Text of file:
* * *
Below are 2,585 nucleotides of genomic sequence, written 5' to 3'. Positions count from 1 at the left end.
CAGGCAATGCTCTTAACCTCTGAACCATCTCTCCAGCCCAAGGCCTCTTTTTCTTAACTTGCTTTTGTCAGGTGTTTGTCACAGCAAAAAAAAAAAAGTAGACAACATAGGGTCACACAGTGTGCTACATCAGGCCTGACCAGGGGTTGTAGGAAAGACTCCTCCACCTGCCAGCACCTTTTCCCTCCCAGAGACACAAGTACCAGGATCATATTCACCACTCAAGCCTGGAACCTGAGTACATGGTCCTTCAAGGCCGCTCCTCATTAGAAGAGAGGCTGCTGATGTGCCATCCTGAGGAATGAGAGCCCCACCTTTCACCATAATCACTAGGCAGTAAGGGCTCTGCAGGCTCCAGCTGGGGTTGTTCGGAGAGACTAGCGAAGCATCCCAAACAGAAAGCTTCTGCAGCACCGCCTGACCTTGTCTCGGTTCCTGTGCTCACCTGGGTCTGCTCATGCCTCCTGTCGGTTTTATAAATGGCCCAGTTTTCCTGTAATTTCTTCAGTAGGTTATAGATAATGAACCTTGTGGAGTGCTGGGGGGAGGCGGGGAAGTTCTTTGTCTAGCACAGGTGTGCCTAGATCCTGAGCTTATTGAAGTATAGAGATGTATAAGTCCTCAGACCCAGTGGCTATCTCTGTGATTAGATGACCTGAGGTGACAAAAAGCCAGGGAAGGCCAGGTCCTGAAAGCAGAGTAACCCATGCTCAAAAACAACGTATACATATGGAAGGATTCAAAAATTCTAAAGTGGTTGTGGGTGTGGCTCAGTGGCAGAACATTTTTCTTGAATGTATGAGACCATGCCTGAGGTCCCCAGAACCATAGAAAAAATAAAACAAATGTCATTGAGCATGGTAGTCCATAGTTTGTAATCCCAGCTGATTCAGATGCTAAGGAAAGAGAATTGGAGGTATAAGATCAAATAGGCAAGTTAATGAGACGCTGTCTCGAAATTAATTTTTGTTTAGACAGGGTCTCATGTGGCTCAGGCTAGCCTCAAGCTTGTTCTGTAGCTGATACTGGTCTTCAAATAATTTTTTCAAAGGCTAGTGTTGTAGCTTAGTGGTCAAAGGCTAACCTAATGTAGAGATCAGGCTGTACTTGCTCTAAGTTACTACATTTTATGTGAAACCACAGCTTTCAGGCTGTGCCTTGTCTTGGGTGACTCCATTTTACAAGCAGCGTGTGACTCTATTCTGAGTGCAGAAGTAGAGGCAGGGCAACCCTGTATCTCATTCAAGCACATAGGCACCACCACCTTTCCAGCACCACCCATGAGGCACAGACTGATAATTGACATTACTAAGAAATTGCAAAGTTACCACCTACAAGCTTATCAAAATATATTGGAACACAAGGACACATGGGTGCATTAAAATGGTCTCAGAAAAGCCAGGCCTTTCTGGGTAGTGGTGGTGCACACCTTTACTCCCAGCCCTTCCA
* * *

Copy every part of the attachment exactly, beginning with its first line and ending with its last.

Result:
Below are 2,585 nucleotides of genomic sequence, written 5' to 3'. Positions count from 1 at the left end.
CAGGCAATGCTCTTAACCTCTGAACCATCTCTCCAGCCCAAGGCCTCTTTTTCTTAACTTGCTTTTGTCAGGTGTTTGTCACAGCAAAAAAAAAAAAGTAGACAACATAGGGTCACACAGTGTGCTACATCAGGCCTGACCAGGGGTTGTAGGAAAGACTCCTCCACCTGCCAGCACCTTTTCCCTCCCAGAGACACAAGTACCAGGATCATATTCACCACTCAAGCCTGGAACCTGAGTACATGGTCCTTCAAGGCCGCTCCTCATTAGAAGAGAGGCTGCTGATGTGCCATCCTGAGGAATGAGAGCCCCACCTTTCACCATAATCACTAGGCAGTAAGGGCTCTGCAGGCTCCAGCTGGGGTTGTTCGGAGAGACTAGCGAAGCATCCCAAACAGAAAGCTTCTGCAGCACCGCCTGACCTTGTCTCGGTTCCTGTGCTCACCTGGGTCTGCTCATGCCTCCTGTCGGTTTTATAAATGGCCCAGTTTTCCTGTAATTTCTTCAGTAGGTTATAGATAATGAACCTTGTGGAGTGCTGGGGGGAGGCGGGGAAGTTCTTTGTCTAGCACAGGTGTGCCTAGATCCTGAGCTTATTGAAGTATAGAGATGTATAAGTCCTCAGACCCAGTGGCTATCTCTGTGATTAGATGACCTGAGGTGACAAAAAGCCAGGGAAGGCCAGGTCCTGAAAGCAGAGTAACCCATGCTCAAAAACAACGTATACATATGGAAGGATTCAAAAATTCTAAAGTGGTTGTGGGTGTGGCTCAGTGGCAGAACATTTTTCTTGAATGTATGAGACCATGCCTGAGGTCCCCAGAACCATAGAAAAAATAAAACAAATGTCATTGAGCATGGTAGTCCATAGTTTGTAATCCCAGCTGATTCAGATGCTAAGGAAAGAGAATTGGAGGTATAAGATCAAATAGGCAAGTTAATGAGACGCTGTCTCGAAATTAATTTTTGTTTAGACAGGGTCTCATGTGGCTCAGGCTAGCCTCAAGCTTGTTCTGTAGCTGATACTGGTCTTCAAATAATTTTTTCAAAGGCTAGTGTTGTAGCTTAGTGGTCAAAGGCTAACCTAATGTAGAGATCAGGCTGTACTTGCTCTAAGTTACTACATTTTATGTGAAACCACAGCTTTCAGGCTGTGCCTTGTCTTGGGTGACTCCATTTTACAAGCAGCGTGTGACTCTATTCTGAGTGCAGAAGTAGAGGCAGGGCAACCCTGTATCTCATTCAAGCACATAGGCACCACCACCTTTCCAGCACCACCCATGAGGCACAGACTGATAATTGACATTACTAAGAAATTGCAAAGTTACCACCTACAAGCTTATCAAAATATATTGGAACACAAGGACACATGGGTGCATTAAAATGGTCTCAGAAAAGCCAGGCCTTTCTGGGTAGTGGTGGTGCACACCTTTACTCCCAGCCCTTCCA